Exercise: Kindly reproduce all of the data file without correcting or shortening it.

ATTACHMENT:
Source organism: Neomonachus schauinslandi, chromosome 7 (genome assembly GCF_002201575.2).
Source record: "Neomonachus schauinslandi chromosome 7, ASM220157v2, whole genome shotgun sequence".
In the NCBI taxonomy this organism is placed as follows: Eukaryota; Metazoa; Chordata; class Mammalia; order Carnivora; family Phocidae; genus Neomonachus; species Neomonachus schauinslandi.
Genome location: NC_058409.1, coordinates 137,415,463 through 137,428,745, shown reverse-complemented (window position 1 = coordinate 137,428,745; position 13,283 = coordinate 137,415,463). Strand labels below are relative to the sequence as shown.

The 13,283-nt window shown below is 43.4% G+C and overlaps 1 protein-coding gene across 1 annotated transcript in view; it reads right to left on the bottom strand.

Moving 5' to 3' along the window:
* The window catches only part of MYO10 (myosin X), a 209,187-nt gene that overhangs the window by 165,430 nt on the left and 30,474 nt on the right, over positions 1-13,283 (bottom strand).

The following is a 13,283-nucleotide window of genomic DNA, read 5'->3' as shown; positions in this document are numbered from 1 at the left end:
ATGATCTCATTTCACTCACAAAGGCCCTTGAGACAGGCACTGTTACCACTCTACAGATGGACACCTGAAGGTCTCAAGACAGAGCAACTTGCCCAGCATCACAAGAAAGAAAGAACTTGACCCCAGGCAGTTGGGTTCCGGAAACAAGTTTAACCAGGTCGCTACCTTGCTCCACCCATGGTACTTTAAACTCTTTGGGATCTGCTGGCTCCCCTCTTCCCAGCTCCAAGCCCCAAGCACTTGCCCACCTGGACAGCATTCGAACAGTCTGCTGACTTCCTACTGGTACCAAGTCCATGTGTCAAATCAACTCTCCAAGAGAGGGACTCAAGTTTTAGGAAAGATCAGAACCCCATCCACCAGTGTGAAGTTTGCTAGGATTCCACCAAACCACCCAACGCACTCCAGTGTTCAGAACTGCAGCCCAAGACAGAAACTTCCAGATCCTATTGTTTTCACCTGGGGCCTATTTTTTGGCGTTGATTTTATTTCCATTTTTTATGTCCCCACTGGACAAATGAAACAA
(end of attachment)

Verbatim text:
Source organism: Neomonachus schauinslandi, chromosome 7 (genome assembly GCF_002201575.2).
Source record: "Neomonachus schauinslandi chromosome 7, ASM220157v2, whole genome shotgun sequence".
In the NCBI taxonomy this organism is placed as follows: Eukaryota; Metazoa; Chordata; class Mammalia; order Carnivora; family Phocidae; genus Neomonachus; species Neomonachus schauinslandi.
Genome location: NC_058409.1, coordinates 137,415,463 through 137,428,745, shown reverse-complemented (window position 1 = coordinate 137,428,745; position 13,283 = coordinate 137,415,463). Strand labels below are relative to the sequence as shown.

The 13,283-nt window shown below is 43.4% G+C and overlaps 1 protein-coding gene across 1 annotated transcript in view; it reads right to left on the bottom strand.

Moving 5' to 3' along the window:
* The window catches only part of MYO10 (myosin X), a 209,187-nt gene that overhangs the window by 165,430 nt on the left and 30,474 nt on the right, over positions 1-13,283 (bottom strand).

The following is a 13,283-nucleotide window of genomic DNA, read 5'->3' as shown; positions in this document are numbered from 1 at the left end:
ATGATCTCATTTCACTCACAAAGGCCCTTGAGACAGGCACTGTTACCACTCTACAGATGGACACCTGAAGGTCTCAAGACAGAGCAACTTGCCCAGCATCACAAGAAAGAAAGAACTTGACCCCAGGCAGTTGGGTTCCGGAAACAAGTTTAACCAGGTCGCTACCTTGCTCCACCCATGGTACTTTAAACTCTTTGGGATCTGCTGGCTCCCCTCTTCCCAGCTCCAAGCCCCAAGCACTTGCCCACCTGGACAGCATTCGAACAGTCTGCTGACTTCCTACTGGTACCAAGTCCATGTGTCAAATCAACTCTCCAAGAGAGGGACTCAAGTTTTAGGAAAGATCAGAACCCCATCCACCAGTGTGAAGTTTGCTAGGATTCCACCAAACCACCCAACGCACTCCAGTGTTCAGAACTGCAGCCCAAGACAGAAACTTCCAGATCCTATTGTTTTCACCTGGGGCCTATTTTTTGGCGTTGATTTTATTTCCATTTTTTATGTCCCCACTGGACAAATGAAACAA